Another big change as that I slowly but surely decided not to keep kosher anymore.  It wasn’t sudden, and it was a bit weird – my brain was telling me I had no good reasons to continue, but my habit/sentimentality was telling me that to hold on to my decision from years ago.  I started keeping kosher at 19 as a way to bring more Judaism into my life, as an element of it that I could control, but. That doesn’t matter anymore. What matters is my intention and my heart.



I can’t bring myself to eat bacon in a fry-up, that seems like a step too far, and I probably won’t be mowing down on any pork chops anytime soon. But I’ve been having things like carbonara with a bit of pancetta, chorizo in basically everything (that’s the best so far), sausages without checking for pork contents, etc. Small changes.



One thing that hasn’t changed is my strong belief that beliefs are personal. You do what’s best for you, what feels right to you, and what honours your gut instinct.  Even if that sometimes means stepping away for a while.



Have you been in this struggle? I’d love to hear your thoughts.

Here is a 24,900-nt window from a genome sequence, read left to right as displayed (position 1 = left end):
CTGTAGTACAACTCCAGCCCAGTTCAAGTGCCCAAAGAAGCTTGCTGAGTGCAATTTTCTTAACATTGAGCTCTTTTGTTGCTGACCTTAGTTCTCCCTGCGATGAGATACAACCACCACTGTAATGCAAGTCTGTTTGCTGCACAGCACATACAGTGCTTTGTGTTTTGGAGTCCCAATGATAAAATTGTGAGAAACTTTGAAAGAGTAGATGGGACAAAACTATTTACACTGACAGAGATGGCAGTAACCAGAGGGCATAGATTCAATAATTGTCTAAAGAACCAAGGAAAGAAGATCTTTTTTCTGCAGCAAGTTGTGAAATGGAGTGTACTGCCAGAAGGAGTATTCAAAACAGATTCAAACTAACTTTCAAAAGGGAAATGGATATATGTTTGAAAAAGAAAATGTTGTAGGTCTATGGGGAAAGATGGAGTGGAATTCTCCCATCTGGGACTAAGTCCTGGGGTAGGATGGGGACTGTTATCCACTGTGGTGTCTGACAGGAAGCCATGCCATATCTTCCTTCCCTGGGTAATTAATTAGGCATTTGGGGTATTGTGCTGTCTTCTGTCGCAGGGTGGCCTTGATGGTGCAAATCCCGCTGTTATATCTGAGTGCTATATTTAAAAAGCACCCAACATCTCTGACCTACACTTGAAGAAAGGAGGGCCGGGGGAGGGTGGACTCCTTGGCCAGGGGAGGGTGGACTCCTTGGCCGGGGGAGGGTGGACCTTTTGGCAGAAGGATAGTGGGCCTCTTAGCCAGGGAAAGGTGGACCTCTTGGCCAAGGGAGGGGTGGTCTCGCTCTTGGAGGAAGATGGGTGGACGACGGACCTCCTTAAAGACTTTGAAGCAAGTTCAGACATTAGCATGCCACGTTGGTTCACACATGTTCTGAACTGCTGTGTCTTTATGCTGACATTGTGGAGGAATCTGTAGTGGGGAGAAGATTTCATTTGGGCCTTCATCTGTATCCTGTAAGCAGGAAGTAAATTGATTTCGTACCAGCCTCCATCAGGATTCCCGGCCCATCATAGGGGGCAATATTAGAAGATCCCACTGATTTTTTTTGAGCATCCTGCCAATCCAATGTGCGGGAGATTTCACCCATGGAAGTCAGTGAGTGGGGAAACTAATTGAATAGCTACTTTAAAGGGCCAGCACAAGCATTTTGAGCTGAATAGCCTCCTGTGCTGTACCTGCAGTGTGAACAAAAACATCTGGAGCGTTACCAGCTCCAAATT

On shul.



Sometimes, in services, I try to imagine what an outsider might feel if they experienced it with me.  Am I so used to this that someone may find it really odd and hard to reconcile?

I picture my parents attending, totally confused, or atheist/agnostic friends approaching Judaism for the first time, attending out of curiousity more than anything.

For me, I’m always happy to attend a service of someone else’s religion.  I think it’s something to experience in your life, even if you don’t believe or you disagree with it, and I feel strong enough in my own personal convictions that I strongly doubt anyone would try/attempt to bring me around to neglecting mine in favour of theirs.  To be scared that someone will try to “convert you” is kinda silly, in my opinion.  We are all capable of saying no.  I do however, understand how uncomfortable that can be sometimes.  This wouldn’t happen in shul at any time, as we do not “recruit” or proselytise in Judaism, but I can understand that this is a huge part of the doctrine of some Christian denominations and it can make some feel uneasy.